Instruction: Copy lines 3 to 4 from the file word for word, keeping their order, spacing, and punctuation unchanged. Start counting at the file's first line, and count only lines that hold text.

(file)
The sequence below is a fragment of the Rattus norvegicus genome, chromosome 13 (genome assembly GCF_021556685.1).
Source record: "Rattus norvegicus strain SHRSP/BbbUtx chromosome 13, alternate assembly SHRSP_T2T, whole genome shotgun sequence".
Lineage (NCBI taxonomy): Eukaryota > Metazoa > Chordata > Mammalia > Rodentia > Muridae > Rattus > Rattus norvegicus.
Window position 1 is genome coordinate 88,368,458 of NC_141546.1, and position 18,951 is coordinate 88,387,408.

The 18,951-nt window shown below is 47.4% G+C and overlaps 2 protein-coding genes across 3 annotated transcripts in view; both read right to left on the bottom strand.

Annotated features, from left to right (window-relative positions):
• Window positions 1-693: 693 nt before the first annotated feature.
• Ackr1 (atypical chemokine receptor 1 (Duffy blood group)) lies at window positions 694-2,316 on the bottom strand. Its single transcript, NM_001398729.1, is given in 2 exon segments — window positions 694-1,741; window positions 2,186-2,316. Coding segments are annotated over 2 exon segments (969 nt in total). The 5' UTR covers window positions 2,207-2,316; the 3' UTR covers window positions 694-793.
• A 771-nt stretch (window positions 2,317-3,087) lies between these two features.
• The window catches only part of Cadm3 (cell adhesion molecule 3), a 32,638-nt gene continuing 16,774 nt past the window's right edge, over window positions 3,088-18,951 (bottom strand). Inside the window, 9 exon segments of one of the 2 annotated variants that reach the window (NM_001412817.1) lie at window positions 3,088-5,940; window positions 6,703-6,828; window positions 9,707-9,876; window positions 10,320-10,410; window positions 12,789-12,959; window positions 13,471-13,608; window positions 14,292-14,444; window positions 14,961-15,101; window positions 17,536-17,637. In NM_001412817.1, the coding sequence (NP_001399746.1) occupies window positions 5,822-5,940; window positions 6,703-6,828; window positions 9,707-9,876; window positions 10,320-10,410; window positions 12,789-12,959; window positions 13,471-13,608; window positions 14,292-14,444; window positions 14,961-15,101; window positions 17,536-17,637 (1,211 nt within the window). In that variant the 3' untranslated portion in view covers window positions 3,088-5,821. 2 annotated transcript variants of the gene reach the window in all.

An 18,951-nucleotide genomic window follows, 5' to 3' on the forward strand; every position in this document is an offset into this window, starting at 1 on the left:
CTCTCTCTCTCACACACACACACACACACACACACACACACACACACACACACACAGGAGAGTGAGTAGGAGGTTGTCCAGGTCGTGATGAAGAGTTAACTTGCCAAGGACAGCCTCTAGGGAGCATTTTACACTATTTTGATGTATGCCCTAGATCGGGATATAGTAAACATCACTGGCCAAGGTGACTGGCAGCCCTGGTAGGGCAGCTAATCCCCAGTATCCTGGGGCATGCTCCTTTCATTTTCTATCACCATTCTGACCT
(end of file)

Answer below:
Lineage (NCBI taxonomy): Eukaryota > Metazoa > Chordata > Mammalia > Rodentia > Muridae > Rattus > Rattus norvegicus.
Window position 1 is genome coordinate 88,368,458 of NC_141546.1, and position 18,951 is coordinate 88,387,408.